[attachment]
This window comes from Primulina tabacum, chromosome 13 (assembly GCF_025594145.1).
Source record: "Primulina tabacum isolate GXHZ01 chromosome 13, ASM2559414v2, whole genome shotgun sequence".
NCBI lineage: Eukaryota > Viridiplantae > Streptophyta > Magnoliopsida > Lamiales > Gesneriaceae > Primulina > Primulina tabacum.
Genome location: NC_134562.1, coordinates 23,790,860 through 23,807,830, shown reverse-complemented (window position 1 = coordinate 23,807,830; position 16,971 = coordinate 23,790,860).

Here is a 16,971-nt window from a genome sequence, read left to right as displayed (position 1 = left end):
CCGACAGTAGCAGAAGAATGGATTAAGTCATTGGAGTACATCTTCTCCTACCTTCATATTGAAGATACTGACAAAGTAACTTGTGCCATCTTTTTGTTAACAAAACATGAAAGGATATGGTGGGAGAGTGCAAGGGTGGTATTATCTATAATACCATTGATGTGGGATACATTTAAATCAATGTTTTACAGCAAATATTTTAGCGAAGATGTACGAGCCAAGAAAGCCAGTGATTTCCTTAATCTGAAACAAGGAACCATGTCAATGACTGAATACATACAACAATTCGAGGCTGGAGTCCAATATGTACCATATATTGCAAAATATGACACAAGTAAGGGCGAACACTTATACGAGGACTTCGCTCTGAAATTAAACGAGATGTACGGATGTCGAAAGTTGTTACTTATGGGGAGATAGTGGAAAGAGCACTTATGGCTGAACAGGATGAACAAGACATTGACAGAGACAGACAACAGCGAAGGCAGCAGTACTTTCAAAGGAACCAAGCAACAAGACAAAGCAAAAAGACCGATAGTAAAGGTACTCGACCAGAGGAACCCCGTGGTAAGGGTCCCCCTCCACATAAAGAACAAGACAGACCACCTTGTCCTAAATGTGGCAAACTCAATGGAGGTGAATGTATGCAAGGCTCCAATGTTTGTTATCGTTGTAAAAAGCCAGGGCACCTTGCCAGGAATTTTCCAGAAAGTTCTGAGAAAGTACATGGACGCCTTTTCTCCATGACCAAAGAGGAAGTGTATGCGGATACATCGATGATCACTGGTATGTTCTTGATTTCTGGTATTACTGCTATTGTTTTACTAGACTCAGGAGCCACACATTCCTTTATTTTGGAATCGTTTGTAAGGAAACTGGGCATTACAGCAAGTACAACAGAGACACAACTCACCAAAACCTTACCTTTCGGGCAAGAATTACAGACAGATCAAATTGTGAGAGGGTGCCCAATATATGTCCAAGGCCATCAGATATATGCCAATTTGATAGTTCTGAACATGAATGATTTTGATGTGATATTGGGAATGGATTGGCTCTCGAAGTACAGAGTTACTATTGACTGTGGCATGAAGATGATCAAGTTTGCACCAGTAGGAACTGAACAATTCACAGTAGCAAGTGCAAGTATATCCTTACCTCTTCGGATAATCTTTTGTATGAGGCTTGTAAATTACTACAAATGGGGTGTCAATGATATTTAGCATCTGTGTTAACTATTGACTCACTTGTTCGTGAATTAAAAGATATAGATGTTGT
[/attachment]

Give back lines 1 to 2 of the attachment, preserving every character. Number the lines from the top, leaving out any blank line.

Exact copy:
This window comes from Primulina tabacum, chromosome 13 (assembly GCF_025594145.1).
Source record: "Primulina tabacum isolate GXHZ01 chromosome 13, ASM2559414v2, whole genome shotgun sequence".